The intervention performed is the use of a hemostatic sealant in the surface of the liver resection after revising hemostasis following the usual clinical practice in hepatic surgery (clips, CUSA, ties, electrocautery, electro-sealing devices); compared to the use of no products after the usual revision of hemostasis. Thus, studies that compare both groups of hemostatic agents with no control group are also excluded.
The results that must be included in the studies are the development of the most frequent complications: both hematoma and biliary fistula.
In addition, the Jadad scale , which easily assesses the methodological quality of experimental studies, was used to evaluate the quality of the articles included in the analysis. It consists of three items: randomization, the blinding method and the description of abandonment and loses during the follow-up period. The items suggested by the Cochrane database for systematic reviews were used to appraise risk of bias (which are classified in three groups: low risk, high risk and obscure risk) :
- Randomized generation of the sequence to avoid selection bias.
- Hiding the assignation to avoid selection bias.
- Blinding the participants and the investigators to avoid performance bias.
- Blinding the outcome assessors to avoid detection bias.
- Incomplete results due to withdrawals from the study to avoid attrition bias.
- Selective reporting of the results (reporting bias).
The statistical analysis in quantitative variables was performed calculating the mean difference with the standard deviation by the inverse variance using the fixed effects model. In cases of qualitative variables, percentages were used also adopting the fixed effects model. Heterogeneity was evaluated using the c test2 and the I statistic2. A low heterogeneity level was defined as I2< 25% associated to a p value of > 0.10.
The initial search strategy based on Medline and Embase database identified 189 studies, from which animal studies and articles including procedures different from elective hepatic surgery were excluded. Articles comparing over 2 different hemostatic agents, or studies with no control group were excluded, as well as non-randomized prospective trials. Finally, 6 studies including a total of 1004 patients were selected, where using a sealing hemostatic agent was prospectively and randomly compared to using no agents on the surface of the hepatic resection (Figure 1). The main characteristics of the articles included are shown in Table 1 [12-17].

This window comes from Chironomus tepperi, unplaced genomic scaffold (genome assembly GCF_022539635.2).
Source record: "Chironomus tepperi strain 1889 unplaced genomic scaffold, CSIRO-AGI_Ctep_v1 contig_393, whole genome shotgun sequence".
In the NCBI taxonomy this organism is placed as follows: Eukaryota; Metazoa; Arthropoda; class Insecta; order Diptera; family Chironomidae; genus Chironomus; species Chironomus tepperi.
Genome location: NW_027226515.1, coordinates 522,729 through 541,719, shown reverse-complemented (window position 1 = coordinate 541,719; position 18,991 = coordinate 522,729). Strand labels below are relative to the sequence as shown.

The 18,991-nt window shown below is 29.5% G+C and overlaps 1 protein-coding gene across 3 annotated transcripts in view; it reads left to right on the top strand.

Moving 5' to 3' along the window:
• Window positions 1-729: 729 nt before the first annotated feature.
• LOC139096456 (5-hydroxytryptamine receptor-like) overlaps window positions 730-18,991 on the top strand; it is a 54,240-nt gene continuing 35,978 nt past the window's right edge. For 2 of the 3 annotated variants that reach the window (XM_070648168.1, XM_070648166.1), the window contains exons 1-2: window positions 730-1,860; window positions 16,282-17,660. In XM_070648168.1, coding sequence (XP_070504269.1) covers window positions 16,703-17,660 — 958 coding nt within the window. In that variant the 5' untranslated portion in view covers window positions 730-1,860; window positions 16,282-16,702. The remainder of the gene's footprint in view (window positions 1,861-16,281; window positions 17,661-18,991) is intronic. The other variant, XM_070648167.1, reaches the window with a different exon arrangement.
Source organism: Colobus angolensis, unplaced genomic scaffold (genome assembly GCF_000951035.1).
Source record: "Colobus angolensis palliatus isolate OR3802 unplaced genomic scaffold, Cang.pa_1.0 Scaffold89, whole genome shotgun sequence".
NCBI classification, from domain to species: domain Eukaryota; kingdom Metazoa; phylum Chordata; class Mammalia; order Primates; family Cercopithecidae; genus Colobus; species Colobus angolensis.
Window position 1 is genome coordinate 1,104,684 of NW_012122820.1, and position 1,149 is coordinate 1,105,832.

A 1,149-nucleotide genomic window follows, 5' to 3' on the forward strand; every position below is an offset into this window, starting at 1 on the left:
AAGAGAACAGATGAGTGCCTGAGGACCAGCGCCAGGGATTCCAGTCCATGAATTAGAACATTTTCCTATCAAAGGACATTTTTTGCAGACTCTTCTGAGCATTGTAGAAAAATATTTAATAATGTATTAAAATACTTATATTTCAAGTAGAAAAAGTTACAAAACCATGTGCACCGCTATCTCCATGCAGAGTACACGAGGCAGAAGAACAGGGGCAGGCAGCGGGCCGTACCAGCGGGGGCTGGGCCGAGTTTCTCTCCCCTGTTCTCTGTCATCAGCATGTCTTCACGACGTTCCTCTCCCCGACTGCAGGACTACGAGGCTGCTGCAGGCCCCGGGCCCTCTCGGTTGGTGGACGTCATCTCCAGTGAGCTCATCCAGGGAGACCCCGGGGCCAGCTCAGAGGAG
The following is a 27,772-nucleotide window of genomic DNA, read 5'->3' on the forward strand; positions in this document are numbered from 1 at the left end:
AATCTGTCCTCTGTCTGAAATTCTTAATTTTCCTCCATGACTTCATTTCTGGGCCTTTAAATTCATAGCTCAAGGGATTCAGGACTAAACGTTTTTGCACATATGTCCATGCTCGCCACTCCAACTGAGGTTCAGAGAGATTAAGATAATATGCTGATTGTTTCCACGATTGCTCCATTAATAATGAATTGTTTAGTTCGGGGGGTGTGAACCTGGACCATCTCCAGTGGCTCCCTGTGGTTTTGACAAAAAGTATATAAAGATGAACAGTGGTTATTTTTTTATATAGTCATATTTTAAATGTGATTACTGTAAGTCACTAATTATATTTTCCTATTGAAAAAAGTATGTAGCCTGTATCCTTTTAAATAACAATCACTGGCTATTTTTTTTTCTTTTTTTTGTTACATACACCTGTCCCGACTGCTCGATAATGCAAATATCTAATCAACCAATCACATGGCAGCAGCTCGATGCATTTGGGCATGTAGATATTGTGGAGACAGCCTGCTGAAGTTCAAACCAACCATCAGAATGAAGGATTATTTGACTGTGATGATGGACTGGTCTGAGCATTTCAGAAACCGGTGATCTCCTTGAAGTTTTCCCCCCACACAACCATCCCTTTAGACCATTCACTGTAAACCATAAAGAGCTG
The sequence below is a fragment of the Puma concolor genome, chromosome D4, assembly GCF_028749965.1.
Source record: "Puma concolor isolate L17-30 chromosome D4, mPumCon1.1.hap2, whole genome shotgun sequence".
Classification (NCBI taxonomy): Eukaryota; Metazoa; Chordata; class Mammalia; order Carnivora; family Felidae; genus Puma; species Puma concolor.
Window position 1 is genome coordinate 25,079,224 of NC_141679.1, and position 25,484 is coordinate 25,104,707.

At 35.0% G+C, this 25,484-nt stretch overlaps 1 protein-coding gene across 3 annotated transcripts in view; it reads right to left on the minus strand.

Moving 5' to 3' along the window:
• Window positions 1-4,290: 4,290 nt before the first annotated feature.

The included studies can be considered to be of moderate quality (shown in Figure 2). Although blinding the surgeon is not possible, patients were not informed whether they received the sealing agent or not. The randomization sequence is well described in 3 out of the 6 studies and follow-up loses are not clearly described in any of them, as shown in the Jadad scale (Table 2).
All 6 articles describe the apparition of hematoma or abscess in both study groups, a total of 1002 patients. The risk of developing abscess was not related to the use of sealants (OR 1.19; CI 95% 0.79 – 1.81) according to the fixed effects model (p=0.40), with no heterogeneity between the studies (Figure 3).
The number of biliary leaks analysed within 801 patients from the 4 studies showed no significant differences between both groups (OR 1.02; CI 95% 0.65-1.61) according to the fixed effects model (p=0.92) and all the studies were homogeneous (Figure 4).
Complete data about total volume of drainage of biliary fistula is only shown in two studies and no relevant differences were found, with non-significant mean difference (-175.68ml; CI 95% -367.66 – 16.31) (Figure 5). There were no differences either in the rate of patients needing blood transfusion in both groups, 14.82% in the experimental group and 12.36% in the control group required a blood transfusion.
Only two studies show complete data about hospital stay, and there were no significant differences in the mean hospital stay between both groups (-0.05 days in favour of the experimental group; CI 95% -1.60 – 1.49, p = 0.95.
Mortality was evaluated within the first 30 postoperative days, being higher in the experimental group, where a hemostatic agent was placed, OR 2.17; IC 95% 1.01- 4.66, p=0.05.
Many different sealing agents have appeared within the last years; so using hemostatic agents is becoming increasingly popular. These products are very expensive, but are not sufficiently endorsed by the evidence-based literature. Most of the studies involving sealants include few patients, combining several types of surgical procedures and most are retrospective non-randomized studies. In hepatic surgery, high quality studies exclusively analysing its use against using no hemostatic agent to control bleeding and biliary leaks remain few.
Using sealing and hemostatic agents in liver resection has been already evaluated in other reviews and meta-analysis. However, low quality studies were included and the systematic use of these products could not be routinely recommended. In addition, some of the most recent and influential publications that fall under the randomized prospective trials are non-inferiority studies between several products with no control group, increasing heterogeneity between studies. Moench, et al.  and Olliger, et al. , for example, compare hemostatic agents made of collagen or cellulose matrix to matrix combined with active products with no control group. In these cases, combined matrix superiority cannot be demonstrated either.